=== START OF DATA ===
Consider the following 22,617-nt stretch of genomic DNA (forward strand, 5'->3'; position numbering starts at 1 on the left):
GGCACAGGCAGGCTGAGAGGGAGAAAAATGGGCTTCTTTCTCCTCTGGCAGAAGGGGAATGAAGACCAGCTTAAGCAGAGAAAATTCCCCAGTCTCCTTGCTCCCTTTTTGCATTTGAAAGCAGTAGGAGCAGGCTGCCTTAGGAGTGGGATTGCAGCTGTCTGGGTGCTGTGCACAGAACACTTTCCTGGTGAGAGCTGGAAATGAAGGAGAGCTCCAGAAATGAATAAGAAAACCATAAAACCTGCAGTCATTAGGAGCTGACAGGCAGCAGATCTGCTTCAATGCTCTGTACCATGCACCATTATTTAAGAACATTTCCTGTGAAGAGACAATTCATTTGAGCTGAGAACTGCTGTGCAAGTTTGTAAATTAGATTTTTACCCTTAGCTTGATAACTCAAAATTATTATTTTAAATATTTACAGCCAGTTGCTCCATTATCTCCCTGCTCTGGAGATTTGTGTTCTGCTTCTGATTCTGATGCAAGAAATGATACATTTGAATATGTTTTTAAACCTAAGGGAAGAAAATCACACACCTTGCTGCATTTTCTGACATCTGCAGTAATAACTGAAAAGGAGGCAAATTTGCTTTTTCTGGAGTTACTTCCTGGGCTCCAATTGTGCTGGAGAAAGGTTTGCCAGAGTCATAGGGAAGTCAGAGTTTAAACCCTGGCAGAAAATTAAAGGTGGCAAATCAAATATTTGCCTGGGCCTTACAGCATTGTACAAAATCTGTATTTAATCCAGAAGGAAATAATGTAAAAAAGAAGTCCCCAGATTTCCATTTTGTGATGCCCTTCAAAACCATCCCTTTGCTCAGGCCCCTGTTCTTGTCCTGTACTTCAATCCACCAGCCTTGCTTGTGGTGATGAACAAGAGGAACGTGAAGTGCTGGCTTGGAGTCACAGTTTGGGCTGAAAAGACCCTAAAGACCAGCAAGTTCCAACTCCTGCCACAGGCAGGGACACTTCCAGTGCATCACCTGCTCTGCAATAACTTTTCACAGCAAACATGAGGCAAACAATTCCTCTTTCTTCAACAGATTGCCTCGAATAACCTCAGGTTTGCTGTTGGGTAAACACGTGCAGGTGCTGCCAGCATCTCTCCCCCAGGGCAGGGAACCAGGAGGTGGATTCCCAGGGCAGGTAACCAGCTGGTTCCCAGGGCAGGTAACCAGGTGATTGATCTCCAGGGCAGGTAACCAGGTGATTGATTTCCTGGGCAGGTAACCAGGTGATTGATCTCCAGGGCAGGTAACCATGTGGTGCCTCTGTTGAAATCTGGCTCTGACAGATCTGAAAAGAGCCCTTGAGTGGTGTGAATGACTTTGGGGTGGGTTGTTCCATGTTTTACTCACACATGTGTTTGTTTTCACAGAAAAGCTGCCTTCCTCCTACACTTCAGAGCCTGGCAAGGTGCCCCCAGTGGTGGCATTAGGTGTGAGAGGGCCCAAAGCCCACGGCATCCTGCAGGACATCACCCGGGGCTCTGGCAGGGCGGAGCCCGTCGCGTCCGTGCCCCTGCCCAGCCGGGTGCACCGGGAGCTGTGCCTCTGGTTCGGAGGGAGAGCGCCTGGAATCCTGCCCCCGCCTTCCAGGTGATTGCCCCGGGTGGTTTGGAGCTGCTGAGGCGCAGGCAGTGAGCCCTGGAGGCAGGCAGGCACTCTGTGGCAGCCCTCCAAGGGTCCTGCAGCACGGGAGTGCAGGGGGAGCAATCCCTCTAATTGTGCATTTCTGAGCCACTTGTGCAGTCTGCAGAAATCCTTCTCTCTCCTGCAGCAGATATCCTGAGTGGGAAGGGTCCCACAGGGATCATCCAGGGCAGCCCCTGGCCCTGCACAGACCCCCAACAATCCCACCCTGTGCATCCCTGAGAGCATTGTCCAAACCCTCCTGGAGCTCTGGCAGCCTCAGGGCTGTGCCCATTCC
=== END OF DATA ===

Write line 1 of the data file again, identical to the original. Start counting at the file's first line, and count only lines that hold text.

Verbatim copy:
Consider the following 22,617-nt stretch of genomic DNA (forward strand, 5'->3'; position numbering starts at 1 on the left):